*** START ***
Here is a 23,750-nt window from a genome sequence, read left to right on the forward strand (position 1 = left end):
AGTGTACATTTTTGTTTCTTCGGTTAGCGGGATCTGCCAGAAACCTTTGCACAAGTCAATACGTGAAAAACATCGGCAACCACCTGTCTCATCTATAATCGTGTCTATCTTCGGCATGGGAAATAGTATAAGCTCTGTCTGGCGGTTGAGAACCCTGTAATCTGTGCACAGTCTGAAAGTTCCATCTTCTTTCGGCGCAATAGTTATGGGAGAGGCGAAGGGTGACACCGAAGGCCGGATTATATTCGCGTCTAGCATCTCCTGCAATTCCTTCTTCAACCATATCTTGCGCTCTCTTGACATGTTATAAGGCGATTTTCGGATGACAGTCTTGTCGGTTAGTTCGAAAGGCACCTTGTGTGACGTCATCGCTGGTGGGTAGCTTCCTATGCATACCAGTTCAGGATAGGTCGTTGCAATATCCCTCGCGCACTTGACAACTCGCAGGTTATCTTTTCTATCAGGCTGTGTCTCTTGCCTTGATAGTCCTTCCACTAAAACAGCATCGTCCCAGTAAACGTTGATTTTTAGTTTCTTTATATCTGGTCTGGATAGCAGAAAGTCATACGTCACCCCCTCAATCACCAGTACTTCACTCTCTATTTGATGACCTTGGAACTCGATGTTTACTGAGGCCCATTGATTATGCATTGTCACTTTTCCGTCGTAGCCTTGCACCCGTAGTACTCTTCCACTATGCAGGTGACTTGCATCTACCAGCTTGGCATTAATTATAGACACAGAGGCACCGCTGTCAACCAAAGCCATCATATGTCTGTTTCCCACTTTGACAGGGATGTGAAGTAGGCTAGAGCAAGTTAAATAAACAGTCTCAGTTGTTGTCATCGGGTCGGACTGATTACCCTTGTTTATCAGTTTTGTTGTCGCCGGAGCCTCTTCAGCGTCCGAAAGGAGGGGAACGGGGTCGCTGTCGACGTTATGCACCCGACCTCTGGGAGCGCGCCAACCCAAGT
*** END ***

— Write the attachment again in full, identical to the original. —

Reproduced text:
Here is a 23,750-nt window from a genome sequence, read left to right on the forward strand (position 1 = left end):
AGTGTACATTTTTGTTTCTTCGGTTAGCGGGATCTGCCAGAAACCTTTGCACAAGTCAATACGTGAAAAACATCGGCAACCACCTGTCTCATCTATAATCGTGTCTATCTTCGGCATGGGAAATAGTATAAGCTCTGTCTGGCGGTTGAGAACCCTGTAATCTGTGCACAGTCTGAAAGTTCCATCTTCTTTCGGCGCAATAGTTATGGGAGAGGCGAAGGGTGACACCGAAGGCCGGATTATATTCGCGTCTAGCATCTCCTGCAATTCCTTCTTCAACCATATCTTGCGCTCTCTTGACATGTTATAAGGCGATTTTCGGATGACAGTCTTGTCGGTTAGTTCGAAAGGCACCTTGTGTGACGTCATCGCTGGTGGGTAGCTTCCTATGCATACCAGTTCAGGATAGGTCGTTGCAATATCCCTCGCGCACTTGACAACTCGCAGGTTATCTTTTCTATCAGGCTGTGTCTCTTGCCTTGATAGTCCTTCCACTAAAACAGCATCGTCCCAGTAAACGTTGATTTTTAGTTTCTTTATATCTGGTCTGGATAGCAGAAAGTCATACGTCACCCCCTCAATCACCAGTACTTCACTCTCTATTTGATGACCTTGGAACTCGATGTTTACTGAGGCCCATTGATTATGCATTGTCACTTTTCCGTCGTAGCCTTGCACCCGTAGTACTCTTCCACTATGCAGGTGACTTGCATCTACCAGCTTGGCATTAATTATAGACACAGAGGCACCGCTGTCAACCAAAGCCATCATATGTCTGTTTCCCACTTTGACAGGGATGTGAAGTAGGCTAGAGCAAGTTAAATAAACAGTCTCAGTTGTTGTCATCGGGTCGGACTGATTACCCTTGTTTATCAGTTTTGTTGTCGCCGGAGCCTCTTCAGCGTCCGAAAGGAGGGGAACGGGGTCGCTGTCGACGTTATGCACCCGACCTCTGGGAGCGCGCCAACCCAAGT